Patient Barriers to Obesity Care

In yesterday’s post I discussed some of the policy barriers one must consider when setting up an obesity program. As important, are barriers that arise from the beliefs and misconceptions as well as the shame and internalised stigma commonly present in people living with obesity.

For one, research (e.g. the ACTION Study) shows that although most people living with obesity are well aware of the potential health implications of excess weight and are largely open to the notion that obesity is a chronic disease, they generally do not seek professional help from their doctors or other health care providers, as they would for other health conditions (e.g. hypertension or diabetes). Rather, they tend to try to tackle the problem on their own, often turning to fad diets or weight-loss programs and products offered by the commercial weight-loss industry. Although most people living with obesity state that they know what to do (namely, eat-less-move-more) and believe weight to be under their control, they rarely experience long-term success in maintaining weight loss. 

There are several factors that explain this behaviour. For one, the message that the root cause of obesity is simply eating too much and not moving enough is so pervasive, that trying to manage weight simply by eat less and exercising more appears to be the obvious solution. This message is of course amplified both by public health messages and by the commercial weight-loss industry that directly benefits from this simplistic notion of what causes obesity and how to manage it. The commercial weight-loss industry spends millions of marketing dollars to reinforce this message with their anecdotal “before-and-after” success stories and promises of simple and ever-lasting weight-loss whilst promoting unrealistic weight-loss expectations by anchoring the magnitude of weight loss to outliers (results not typical!) rather than the average client (never mind the lack of prospective long-term RCTs or ITT analyses). 

Perhaps an even more important factor is the shame and self-blame together with internalised weight bias that prevents people with obesity from reaching out to health professionals. After all, if I am convinced that I only have myself to blame, know what to do (just eat-less-move-more), and simply seem to lack the motivation or will-power to do what is necessary, why would I expect my doctor to be of much help. Indeed, what is my health professional going to tell me that I don’t already know? So I’d much rather avoid the embarrassment of even bringing up this topic in my doctor’s office.

Unfortunately, in the instances, where people living with obesity have indeed reached out to their doctors or other health professionals, their experience has often not been a positive one. If anything, they are likely to come away with little more than the recommendation to try even harder and not give up. This of course lies in the fact that the vast majority of health professionals have little more than a layman’s understanding of obesity and the complex biology of body-weight regulation and have never been trained in obesity assessment or management. These past negative experiences can thus be a major barrier in patients seeking help from an obesity clinic.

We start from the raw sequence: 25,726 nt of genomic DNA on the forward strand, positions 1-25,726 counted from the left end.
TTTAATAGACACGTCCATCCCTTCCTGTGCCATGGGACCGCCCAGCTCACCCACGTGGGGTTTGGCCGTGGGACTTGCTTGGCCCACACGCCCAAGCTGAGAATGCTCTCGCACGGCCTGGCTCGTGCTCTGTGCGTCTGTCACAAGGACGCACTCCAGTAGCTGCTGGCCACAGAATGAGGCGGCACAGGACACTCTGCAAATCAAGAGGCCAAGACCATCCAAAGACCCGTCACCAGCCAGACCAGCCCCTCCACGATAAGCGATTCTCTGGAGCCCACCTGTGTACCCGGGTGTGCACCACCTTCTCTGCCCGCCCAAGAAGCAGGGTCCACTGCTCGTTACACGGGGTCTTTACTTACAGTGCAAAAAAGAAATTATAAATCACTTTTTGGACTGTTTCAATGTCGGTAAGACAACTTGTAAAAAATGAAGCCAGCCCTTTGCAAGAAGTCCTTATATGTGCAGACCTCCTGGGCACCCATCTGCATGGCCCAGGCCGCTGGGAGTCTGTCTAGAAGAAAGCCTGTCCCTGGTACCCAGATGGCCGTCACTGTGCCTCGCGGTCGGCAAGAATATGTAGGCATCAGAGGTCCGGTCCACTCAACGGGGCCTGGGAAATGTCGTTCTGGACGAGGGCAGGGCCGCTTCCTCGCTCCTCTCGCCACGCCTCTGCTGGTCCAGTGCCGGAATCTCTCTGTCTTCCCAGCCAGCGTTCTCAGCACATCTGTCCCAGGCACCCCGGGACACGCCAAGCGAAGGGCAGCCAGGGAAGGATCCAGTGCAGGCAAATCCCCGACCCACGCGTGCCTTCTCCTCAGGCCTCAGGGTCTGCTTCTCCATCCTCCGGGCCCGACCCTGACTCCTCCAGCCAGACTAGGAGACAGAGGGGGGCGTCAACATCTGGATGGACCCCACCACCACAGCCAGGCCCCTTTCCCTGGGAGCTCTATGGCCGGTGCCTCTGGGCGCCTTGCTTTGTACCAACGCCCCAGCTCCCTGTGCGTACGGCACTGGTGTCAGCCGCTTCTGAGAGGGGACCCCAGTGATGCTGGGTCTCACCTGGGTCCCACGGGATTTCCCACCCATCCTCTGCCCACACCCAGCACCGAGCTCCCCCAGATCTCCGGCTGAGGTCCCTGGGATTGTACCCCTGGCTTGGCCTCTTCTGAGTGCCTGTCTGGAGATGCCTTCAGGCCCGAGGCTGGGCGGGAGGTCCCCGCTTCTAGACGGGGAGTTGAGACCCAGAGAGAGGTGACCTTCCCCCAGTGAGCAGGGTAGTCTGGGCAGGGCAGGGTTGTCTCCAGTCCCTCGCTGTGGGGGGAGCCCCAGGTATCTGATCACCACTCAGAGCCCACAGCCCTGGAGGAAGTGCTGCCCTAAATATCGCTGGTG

However, even when patients manage to locate a health professional who understands and has experience in evidence-based obesity management, they may not be happy with what they hear. Thus, they may well go to an obesity clinic expecting sophisticated endocrinological or other medical assessments to get to the root of the problem and may be disappointed to learn that such tests rarely reveal treatable medical conditions that account for their weight gain. Or they may simply be looking for diet and exercise plans and are surprised that their doctor would rather talk about their mental health, relationship issues, or even past-trauma. There are many who may not fully appreciate any suggestion that they could perhaps benefit from obesity treatments such as anti-obesity medications or surgery, which carries apprehension and stigma of their own (in addition to not having access to such treatments due to lack of coverage). Many patients are also deeply disappointed and often disillusioned when they are told that their weight-loss expectations may be highly unrealistic in the long-term and that we don’t really have a “cure” for their condition. 

Lastly, we cannot ignore that there may well be a perceived stigma of going to an obesity clinic – this is not something you would wish to share even with your closest friends or colleagues. Somehow, going to a gym or following the next fad diet appears far more socially acceptable than seeking obesity treatment from a medical professional.

All of these “patient” barriers need to be considered when setting up a program in order to anticipate why patients may or may not flock to a program, or give it a poor rating, even when it is offered and provided with the best of intentions and based on the best evidence. 

Berlin, D